woof.

OMG WE'RE FUCKED! -- duxup ?

Cool. I will certainly give that a try. by toxicfur (2.00 / 0) #16 Sun Jun 18, 2006 at 11:31:30 AM EST
As far as styles of cooking, I'm really not picky. We cook a lot of Asian-ish food - stir-fries and the like - and I like cooking Southwestern (USia) and Mexican food. I also cook some Southern-type foods on occasion. I haven't cooked French, except for one attempt at coq-au-vin.

Except for lasagna-type dishes, I really haven't cooked much Italian either, so easy-ish Italian recipes would also be great.
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Continue to lean until you feel gravity threatening to discipline you for being stupid. - CRwM

[ Parent ]
+1 FP, curry surprise by MillMan (4.00 / 1) #17 Sun Jun 18, 2006 at 01:28:59 PM EST
of course, I'm just going to have pizza for dinner.

Everybody still hates me in this city and I hate everybody.

[ Parent ]
Yeah, throw some hot dogs in there by georgeha (4.00 / 1) #20 Sun Jun 18, 2006 at 02:38:32 PM EST
for hot dog thai, it would be awesome.


[ Parent ]
Wow. by toxicfur (2.00 / 0) #21 Sun Jun 18, 2006 at 03:07:43 PM EST
I really had no idea that georgeha was an MNS dupe account (remembering hot dogs on pizza, ferinstanc). ;->
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Continue to lean until you feel gravity threatening to discipline you for being stupid. - CRwM
[ Parent ]
At times like this by georgeha (4.00 / 3) #24 Sun Jun 18, 2006 at 03:25:56 PM EST
when MNS is trapped on Infinite Loop, we all have to channel our inner-MNS.


[ Parent ]
swordfish, bok choy, and wasabi wine reduction: by LinDze (4.00 / 3) #18 Sun Jun 18, 2006 at 01:54:54 PM EST
Its a bit terse, but im sure youll figure it out.

2 Swordfish steaks (~1.5lbs)
2 bunches baby bok choy
Salt & pepper
Olive oil
1 cup red wine (big pinots are good, a nice cab would work as well)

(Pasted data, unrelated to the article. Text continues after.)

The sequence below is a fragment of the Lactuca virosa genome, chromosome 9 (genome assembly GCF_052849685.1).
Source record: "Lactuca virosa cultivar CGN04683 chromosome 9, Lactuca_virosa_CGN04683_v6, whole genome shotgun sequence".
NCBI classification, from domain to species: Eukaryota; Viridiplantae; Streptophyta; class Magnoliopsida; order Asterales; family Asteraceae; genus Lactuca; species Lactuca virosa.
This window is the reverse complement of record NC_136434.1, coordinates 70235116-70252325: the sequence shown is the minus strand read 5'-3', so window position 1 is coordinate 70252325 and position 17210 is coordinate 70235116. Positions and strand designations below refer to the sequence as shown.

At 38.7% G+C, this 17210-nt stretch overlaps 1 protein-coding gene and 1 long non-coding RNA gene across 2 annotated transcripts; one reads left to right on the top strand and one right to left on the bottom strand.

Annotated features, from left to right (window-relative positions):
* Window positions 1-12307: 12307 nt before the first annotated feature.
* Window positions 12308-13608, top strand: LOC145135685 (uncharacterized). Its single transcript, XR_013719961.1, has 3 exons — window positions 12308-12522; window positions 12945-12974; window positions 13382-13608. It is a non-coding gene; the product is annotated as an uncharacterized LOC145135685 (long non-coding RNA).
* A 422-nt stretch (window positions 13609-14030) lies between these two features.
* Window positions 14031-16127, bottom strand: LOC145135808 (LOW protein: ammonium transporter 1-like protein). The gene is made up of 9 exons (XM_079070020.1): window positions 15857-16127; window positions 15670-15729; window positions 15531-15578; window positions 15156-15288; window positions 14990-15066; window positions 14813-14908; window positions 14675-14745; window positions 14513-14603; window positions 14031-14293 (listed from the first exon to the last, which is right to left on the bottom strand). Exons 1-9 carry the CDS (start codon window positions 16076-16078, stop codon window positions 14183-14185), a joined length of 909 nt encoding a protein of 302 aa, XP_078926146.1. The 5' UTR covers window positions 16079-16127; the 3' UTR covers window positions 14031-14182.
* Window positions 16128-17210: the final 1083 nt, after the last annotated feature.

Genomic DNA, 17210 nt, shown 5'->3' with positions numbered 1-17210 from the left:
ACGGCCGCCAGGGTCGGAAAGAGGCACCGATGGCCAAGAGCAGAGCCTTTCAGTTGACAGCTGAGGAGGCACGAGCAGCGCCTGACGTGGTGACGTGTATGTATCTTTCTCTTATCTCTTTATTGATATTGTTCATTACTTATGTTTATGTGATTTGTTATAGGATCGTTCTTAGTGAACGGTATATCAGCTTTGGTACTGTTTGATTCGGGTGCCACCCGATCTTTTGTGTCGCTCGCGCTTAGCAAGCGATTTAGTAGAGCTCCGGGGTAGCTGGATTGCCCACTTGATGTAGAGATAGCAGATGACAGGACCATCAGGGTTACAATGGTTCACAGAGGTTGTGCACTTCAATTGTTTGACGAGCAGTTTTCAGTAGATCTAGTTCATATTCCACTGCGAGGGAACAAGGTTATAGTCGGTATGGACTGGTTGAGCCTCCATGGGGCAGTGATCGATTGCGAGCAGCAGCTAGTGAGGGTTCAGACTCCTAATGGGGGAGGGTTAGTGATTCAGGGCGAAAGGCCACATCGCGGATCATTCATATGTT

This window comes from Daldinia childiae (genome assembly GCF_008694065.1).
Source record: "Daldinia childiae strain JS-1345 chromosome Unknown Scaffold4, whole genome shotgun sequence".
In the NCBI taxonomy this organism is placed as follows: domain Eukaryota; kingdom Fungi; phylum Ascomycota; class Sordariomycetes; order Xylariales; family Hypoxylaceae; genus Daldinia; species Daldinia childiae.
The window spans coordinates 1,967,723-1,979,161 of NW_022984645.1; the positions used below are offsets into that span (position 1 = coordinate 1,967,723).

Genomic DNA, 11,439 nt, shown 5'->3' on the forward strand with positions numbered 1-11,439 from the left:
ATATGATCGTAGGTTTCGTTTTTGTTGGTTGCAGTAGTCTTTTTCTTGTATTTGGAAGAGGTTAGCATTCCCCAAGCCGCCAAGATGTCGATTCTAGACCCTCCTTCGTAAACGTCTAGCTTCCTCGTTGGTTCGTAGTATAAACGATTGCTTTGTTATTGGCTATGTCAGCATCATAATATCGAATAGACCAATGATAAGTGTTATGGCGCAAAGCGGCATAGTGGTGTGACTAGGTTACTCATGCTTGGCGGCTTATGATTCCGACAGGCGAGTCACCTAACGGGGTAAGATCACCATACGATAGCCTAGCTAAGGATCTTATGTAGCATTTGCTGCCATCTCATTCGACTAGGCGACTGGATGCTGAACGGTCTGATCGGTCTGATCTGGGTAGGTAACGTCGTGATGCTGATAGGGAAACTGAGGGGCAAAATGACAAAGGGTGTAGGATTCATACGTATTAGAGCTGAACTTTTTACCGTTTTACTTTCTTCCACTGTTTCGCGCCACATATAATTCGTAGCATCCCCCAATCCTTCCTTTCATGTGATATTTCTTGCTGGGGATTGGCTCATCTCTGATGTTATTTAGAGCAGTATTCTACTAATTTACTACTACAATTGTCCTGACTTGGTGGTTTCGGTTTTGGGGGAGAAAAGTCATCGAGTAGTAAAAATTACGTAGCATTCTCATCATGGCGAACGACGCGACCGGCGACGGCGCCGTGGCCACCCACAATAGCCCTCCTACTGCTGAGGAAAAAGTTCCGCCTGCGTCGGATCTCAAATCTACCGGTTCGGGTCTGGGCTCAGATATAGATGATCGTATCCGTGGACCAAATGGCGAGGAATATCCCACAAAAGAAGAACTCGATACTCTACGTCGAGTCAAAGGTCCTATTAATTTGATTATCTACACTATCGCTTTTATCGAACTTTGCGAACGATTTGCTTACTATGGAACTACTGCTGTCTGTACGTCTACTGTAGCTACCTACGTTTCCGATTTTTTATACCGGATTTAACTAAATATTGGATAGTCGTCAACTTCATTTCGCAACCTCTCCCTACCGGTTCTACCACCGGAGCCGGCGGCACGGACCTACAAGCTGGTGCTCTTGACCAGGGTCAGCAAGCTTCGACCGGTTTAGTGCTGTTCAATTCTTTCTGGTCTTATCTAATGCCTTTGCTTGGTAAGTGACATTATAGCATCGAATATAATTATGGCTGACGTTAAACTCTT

1 tbs wasabi paste
1/4 cup soy sauce
1 tbs Lime juice (optional)

Pat dry swordfish steaks, brush steaks with olive oil, cover with salt and pepper to taste. Preheat heavy pan, brush with olive oil. Mix red wine, soy sauce, wasabi, and lime. When pan is almost smoking add steaks. Cook ~4 minutes to side, cook through, center should be opaque/white.

Deglaze pan with wine sauce, add bok choy leaves, cook for 1-2 minutes or until stalks are tender and leaves wilted. Remove bok choy and continue reducing sauce.

Serve steaks and bok choy drizzled with wine reduction.

PS: The wasabi looses most of its heat in the cooking process.

-Lin Dze
Arbeit Macht Frei

Wow. by toxicfur (2.00 / 0) #19 Sun Jun 18, 2006 at 02:23:31 PM EST
Swordfish is one of our most favorite kinds of fish, and this is much more exciting than what i usually do (marinate in olive oil and lime juice with dill; grill over charcoal until done).
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Continue to lean until you feel gravity threatening to discipline you for being stupid. - CRwM
[ Parent ]
you like tuna? by LinDze (2.00 / 0) #22 Sun Jun 18, 2006 at 03:17:48 PM EST
If youre more of a griller ive got a rocking rosemary/citrus rub. Goes ++good on any firm fish, but makes especially good tuna and pepper kebobs.

-Lin Dze
Arbeit Macht Frei
[ Parent ]
I do like tuna. by toxicfur (2.00 / 0) #23 Sun Jun 18, 2006 at 03:24:58 PM EST
I like pretty much anything that lives in the ocean, actually. On days like this, when it's really hot, stuff I can cook outside is preferable to our hot and stuffy kitchen.
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Continue to lean until you feel gravity threatening to discipline you for being stupid. - CRwM
[ Parent ]
Hot and sour chick peas by iGrrrl (4.00 / 1) #27 Mon Jun 19, 2006 at 08:38:19 AM EST
1)  Start rice.

2)  Melt 2-3 Tbs butter.  Fry 1 chopped large onion, 3 cloves minced garlic and about 1 Tbs minced ginger (if fresh) for 2 minutes.  Add approximately
1 tsp ground coriander
1 tsp ground cumin
2 tsp chili powder
1/4 tsp cardamom
dash cinnamon
half dash ground cloves, or less, or none
some salt
(all to taste)
and fry for two more minutes.

3)  Add 1 can chick peas minus half the water.

4)  Add 8 oz of peeled  canned tomatoes, crushed by hand (no kidding)

5)  Add red pepper flakes to taste.

6)  Cook until rice is done.

7)  Add 2 Tbs lemon juice.

Serve over rice in big bowls.

"Beautiful wine, talking of scattered everythings"
(and thanks to Scrymarch)

"Step one cook rice" by ana (2.00 / 0) #28 Mon Jun 19, 2006 at 08:41:26 AM EST
has become a proverb around our house. As in, "Shall we step-one-cook-rice now?"

Can you introspect out loud? --CRwM

[ Parent ]
Yay. by toxicfur (2.00 / 0) #29 Mon Jun 19, 2006 at 08:43:09 AM EST
Quick, easy, vegetarian. All good things.
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Continue to lean until you feel gravity threatening to discipline you for being stupid. - CRwM
[ Parent ]
"Quick, easy, vegetarian" by zarathus (4.00 / 2) #30 Mon Jun 19, 2006 at 07:29:00 PM EST
This would be my new motto if I were single.

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Blogger - n. Someone with nothing to say writing for someone with nothing to do.
[ Parent ]
Dear HuSi: | 32 comments (32 topical, 0 hidden) | Trackback